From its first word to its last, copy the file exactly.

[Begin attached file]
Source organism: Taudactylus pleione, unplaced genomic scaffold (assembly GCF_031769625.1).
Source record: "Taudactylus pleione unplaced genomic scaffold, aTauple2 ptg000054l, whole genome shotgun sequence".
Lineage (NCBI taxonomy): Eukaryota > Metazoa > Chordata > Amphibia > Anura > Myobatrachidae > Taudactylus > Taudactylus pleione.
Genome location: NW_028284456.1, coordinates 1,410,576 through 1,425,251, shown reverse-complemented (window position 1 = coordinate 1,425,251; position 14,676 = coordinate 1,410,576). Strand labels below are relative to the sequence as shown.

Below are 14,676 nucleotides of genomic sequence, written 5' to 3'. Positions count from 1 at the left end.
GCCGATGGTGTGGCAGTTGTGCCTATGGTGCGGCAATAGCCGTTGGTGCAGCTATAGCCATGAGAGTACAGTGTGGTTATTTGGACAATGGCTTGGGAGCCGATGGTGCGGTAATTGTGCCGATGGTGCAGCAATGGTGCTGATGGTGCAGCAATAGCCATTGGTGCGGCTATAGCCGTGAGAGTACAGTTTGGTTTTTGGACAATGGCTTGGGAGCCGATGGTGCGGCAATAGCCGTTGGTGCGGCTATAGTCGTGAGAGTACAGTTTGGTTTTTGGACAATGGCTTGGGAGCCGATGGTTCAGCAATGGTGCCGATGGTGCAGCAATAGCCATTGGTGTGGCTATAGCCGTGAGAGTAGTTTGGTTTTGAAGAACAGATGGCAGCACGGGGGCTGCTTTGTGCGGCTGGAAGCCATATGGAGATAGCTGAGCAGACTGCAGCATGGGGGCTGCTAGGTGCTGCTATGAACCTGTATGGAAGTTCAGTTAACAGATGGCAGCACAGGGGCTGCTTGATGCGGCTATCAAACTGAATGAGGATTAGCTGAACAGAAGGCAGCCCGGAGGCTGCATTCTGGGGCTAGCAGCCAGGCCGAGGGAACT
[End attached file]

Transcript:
Source organism: Taudactylus pleione, unplaced genomic scaffold (assembly GCF_031769625.1).
Source record: "Taudactylus pleione unplaced genomic scaffold, aTauple2 ptg000054l, whole genome shotgun sequence".
Lineage (NCBI taxonomy): Eukaryota > Metazoa > Chordata > Amphibia > Anura > Myobatrachidae > Taudactylus > Taudactylus pleione.
Genome location: NW_028284456.1, coordinates 1,410,576 through 1,425,251, shown reverse-complemented (window position 1 = coordinate 1,425,251; position 14,676 = coordinate 1,410,576). Strand labels below are relative to the sequence as shown.

Below are 14,676 nucleotides of genomic sequence, written 5' to 3'. Positions count from 1 at the left end.
GCCGATGGTGTGGCAGTTGTGCCTATGGTGCGGCAATAGCCGTTGGTGCAGCTATAGCCATGAGAGTACAGTGTGGTTATTTGGACAATGGCTTGGGAGCCGATGGTGCGGTAATTGTGCCGATGGTGCAGCAATGGTGCTGATGGTGCAGCAATAGCCATTGGTGCGGCTATAGCCGTGAGAGTACAGTTTGGTTTTTGGACAATGGCTTGGGAGCCGATGGTGCGGCAATAGCCGTTGGTGCGGCTATAGTCGTGAGAGTACAGTTTGGTTTTTGGACAATGGCTTGGGAGCCGATGGTTCAGCAATGGTGCCGATGGTGCAGCAATAGCCATTGGTGTGGCTATAGCCGTGAGAGTAGTTTGGTTTTGAAGAACAGATGGCAGCACGGGGGCTGCTTTGTGCGGCTGGAAGCCATATGGAGATAGCTGAGCAGACTGCAGCATGGGGGCTGCTAGGTGCTGCTATGAACCTGTATGGAAGTTCAGTTAACAGATGGCAGCACAGGGGCTGCTTGATGCGGCTATCAAACTGAATGAGGATTAGCTGAACAGAAGGCAGCCCGGAGGCTGCATTCTGGGGCTAGCAGCCAGGCCGAGGGAACT